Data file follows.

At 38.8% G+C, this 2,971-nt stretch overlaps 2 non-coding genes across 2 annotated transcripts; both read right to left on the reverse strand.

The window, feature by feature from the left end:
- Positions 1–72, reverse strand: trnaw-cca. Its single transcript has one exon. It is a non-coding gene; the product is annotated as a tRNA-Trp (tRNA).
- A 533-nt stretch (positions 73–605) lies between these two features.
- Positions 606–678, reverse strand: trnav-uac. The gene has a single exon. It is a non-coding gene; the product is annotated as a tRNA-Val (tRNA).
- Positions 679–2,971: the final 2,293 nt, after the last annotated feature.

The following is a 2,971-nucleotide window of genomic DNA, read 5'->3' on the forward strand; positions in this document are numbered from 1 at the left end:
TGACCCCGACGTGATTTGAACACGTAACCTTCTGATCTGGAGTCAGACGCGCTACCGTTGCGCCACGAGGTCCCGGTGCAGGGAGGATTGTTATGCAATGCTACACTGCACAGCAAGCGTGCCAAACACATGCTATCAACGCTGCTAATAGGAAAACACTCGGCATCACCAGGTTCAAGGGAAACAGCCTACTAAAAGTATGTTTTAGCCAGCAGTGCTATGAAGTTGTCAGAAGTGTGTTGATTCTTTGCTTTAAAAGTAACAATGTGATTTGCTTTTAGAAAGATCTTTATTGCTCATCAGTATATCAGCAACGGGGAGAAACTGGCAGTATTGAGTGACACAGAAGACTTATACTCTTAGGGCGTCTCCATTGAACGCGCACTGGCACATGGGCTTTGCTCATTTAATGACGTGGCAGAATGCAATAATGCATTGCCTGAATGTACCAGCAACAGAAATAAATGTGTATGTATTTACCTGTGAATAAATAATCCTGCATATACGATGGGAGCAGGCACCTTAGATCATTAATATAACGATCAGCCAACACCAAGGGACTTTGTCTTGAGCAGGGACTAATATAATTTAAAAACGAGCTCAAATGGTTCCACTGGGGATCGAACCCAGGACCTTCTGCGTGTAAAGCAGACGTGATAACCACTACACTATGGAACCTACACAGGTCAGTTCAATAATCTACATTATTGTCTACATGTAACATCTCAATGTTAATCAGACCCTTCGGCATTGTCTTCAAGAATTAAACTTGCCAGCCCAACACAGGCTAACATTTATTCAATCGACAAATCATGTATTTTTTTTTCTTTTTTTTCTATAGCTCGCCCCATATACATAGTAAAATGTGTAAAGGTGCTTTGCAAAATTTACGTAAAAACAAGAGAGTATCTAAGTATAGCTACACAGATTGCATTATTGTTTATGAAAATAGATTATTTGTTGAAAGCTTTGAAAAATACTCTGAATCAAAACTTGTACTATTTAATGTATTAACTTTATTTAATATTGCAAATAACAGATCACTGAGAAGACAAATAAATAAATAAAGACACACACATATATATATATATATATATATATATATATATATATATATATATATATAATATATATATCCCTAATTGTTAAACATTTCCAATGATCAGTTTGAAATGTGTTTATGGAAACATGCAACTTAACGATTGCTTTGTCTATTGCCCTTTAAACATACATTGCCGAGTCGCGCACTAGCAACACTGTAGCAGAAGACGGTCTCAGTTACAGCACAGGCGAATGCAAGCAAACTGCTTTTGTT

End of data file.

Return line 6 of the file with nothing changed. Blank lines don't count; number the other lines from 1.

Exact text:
- Positions 679–2,971: the final 2,293 nt, after the last annotated feature.